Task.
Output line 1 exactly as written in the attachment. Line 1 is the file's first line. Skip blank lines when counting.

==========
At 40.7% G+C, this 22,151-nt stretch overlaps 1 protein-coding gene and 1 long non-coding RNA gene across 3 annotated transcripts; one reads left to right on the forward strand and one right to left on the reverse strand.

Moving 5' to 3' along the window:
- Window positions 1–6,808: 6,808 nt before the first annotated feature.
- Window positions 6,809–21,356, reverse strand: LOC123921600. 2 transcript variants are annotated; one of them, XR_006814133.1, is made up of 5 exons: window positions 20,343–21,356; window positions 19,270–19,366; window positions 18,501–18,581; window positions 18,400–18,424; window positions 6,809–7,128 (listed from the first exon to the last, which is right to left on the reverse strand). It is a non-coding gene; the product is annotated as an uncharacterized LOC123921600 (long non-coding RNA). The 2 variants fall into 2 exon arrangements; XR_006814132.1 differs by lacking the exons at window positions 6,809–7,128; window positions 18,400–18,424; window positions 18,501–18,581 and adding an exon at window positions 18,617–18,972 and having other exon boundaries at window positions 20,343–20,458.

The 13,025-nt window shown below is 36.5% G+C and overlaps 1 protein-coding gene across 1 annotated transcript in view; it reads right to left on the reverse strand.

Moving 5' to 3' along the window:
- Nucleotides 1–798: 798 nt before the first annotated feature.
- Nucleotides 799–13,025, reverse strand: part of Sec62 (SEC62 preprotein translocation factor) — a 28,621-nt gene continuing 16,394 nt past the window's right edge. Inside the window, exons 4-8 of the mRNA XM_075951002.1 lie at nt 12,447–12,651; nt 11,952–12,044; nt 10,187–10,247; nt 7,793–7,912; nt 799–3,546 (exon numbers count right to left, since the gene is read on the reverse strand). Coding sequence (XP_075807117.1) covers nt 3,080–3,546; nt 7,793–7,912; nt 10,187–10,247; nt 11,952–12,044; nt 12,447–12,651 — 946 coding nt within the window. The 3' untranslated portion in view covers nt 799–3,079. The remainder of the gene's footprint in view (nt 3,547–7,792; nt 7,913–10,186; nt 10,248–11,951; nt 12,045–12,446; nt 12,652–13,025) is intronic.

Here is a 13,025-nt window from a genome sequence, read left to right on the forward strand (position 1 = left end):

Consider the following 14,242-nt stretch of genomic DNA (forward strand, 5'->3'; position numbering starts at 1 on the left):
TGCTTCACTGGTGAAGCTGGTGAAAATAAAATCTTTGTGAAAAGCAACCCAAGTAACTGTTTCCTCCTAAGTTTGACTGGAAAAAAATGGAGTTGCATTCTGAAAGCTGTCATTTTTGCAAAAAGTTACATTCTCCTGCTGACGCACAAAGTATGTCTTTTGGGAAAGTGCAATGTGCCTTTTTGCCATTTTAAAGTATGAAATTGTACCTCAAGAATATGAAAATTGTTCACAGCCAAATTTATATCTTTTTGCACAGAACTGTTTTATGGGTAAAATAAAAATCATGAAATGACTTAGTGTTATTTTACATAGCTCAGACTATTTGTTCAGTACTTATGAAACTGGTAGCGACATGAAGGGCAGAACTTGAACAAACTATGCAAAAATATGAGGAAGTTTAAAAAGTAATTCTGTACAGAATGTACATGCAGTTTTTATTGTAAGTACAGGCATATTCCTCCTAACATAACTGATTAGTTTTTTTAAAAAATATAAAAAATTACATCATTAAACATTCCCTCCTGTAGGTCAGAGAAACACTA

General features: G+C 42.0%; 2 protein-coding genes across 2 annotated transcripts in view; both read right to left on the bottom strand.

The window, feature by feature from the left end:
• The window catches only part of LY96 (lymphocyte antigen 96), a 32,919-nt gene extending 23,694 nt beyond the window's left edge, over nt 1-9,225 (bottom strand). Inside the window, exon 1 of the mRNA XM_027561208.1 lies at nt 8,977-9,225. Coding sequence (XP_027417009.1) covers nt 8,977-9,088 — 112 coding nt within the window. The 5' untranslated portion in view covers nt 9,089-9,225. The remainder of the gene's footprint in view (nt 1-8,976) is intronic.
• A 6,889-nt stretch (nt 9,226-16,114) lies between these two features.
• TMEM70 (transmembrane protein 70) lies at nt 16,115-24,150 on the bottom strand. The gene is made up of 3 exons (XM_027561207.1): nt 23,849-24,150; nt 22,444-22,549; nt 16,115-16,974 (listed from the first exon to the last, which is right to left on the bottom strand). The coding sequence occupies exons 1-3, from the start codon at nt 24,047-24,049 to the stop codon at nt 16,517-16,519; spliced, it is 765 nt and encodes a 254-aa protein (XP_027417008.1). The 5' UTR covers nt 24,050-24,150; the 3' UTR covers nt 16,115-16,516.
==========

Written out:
At 40.7% G+C, this 22,151-nt stretch overlaps 1 protein-coding gene and 1 long non-coding RNA gene across 3 annotated transcripts; one reads left to right on the forward strand and one right to left on the reverse strand.